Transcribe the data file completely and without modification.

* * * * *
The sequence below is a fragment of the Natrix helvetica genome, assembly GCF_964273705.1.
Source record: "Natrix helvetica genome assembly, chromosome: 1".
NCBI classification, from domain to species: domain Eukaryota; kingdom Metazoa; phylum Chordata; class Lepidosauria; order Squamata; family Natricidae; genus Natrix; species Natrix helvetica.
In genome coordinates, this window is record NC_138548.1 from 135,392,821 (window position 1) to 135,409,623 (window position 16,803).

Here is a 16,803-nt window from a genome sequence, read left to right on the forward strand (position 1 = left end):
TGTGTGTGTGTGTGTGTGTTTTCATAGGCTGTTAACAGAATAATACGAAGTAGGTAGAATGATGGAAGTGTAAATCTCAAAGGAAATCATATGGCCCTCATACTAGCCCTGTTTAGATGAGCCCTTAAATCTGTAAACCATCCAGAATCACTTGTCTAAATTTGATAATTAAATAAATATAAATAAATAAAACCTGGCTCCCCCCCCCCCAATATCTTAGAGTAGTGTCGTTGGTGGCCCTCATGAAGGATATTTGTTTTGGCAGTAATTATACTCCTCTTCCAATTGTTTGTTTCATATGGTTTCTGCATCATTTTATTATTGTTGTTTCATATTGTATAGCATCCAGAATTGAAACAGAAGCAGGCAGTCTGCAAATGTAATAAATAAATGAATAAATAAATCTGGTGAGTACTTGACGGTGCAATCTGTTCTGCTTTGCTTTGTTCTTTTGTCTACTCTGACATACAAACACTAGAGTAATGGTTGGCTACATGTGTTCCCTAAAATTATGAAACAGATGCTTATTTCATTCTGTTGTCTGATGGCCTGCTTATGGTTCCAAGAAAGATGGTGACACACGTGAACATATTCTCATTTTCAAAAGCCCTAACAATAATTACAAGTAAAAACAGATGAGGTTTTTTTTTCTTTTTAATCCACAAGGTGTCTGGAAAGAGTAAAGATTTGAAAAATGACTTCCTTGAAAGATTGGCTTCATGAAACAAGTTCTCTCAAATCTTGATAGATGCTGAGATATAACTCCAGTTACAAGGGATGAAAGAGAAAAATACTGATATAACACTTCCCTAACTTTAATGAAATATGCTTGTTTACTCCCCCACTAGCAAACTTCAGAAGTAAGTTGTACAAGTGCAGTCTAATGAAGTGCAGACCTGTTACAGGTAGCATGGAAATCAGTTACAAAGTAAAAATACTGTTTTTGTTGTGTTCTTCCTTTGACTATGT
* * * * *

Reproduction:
The sequence below is a fragment of the Natrix helvetica genome, assembly GCF_964273705.1.
Source record: "Natrix helvetica genome assembly, chromosome: 1".
NCBI classification, from domain to species: domain Eukaryota; kingdom Metazoa; phylum Chordata; class Lepidosauria; order Squamata; family Natricidae; genus Natrix; species Natrix helvetica.
In genome coordinates, this window is record NC_138548.1 from 135,392,821 (window position 1) to 135,409,623 (window position 16,803).

Here is a 16,803-nt window from a genome sequence, read left to right on the forward strand (position 1 = left end):
TGTGTGTGTGTGTGTGTGTTTTCATAGGCTGTTAACAGAATAATACGAAGTAGGTAGAATGATGGAAGTGTAAATCTCAAAGGAAATCATATGGCCCTCATACTAGCCCTGTTTAGATGAGCCCTTAAATCTGTAAACCATCCAGAATCACTTGTCTAAATTTGATAATTAAATAAATATAAATAAATAAAACCTGGCTCCCCCCCCCCCAATATCTTAGAGTAGTGTCGTTGGTGGCCCTCATGAAGGATATTTGTTTTGGCAGTAATTATACTCCTCTTCCAATTGTTTGTTTCATATGGTTTCTGCATCATTTTATTATTGTTGTTTCATATTGTATAGCATCCAGAATTGAAACAGAAGCAGGCAGTCTGCAAATGTAATAAATAAATGAATAAATAAATCTGGTGAGTACTTGACGGTGCAATCTGTTCTGCTTTGCTTTGTTCTTTTGTCTACTCTGACATACAAACACTAGAGTAATGGTTGGCTACATGTGTTCCCTAAAATTATGAAACAGATGCTTATTTCATTCTGTTGTCTGATGGCCTGCTTATGGTTCCAAGAAAGATGGTGACACACGTGAACATATTCTCATTTTCAAAAGCCCTAACAATAATTACAAGTAAAAACAGATGAGGTTTTTTTTTCTTTTTAATCCACAAGGTGTCTGGAAAGAGTAAAGATTTGAAAAATGACTTCCTTGAAAGATTGGCTTCATGAAACAAGTTCTCTCAAATCTTGATAGATGCTGAGATATAACTCCAGTTACAAGGGATGAAAGAGAAAAATACTGATATAACACTTCCCTAACTTTAATGAAATATGCTTGTTTACTCCCCCACTAGCAAACTTCAGAAGTAAGTTGTACAAGTGCAGTCTAATGAAGTGCAGACCTGTTACAGGTAGCATGGAAATCAGTTACAAAGTAAAAATACTGTTTTTGTTGTGTTCTTCCTTTGACTATGT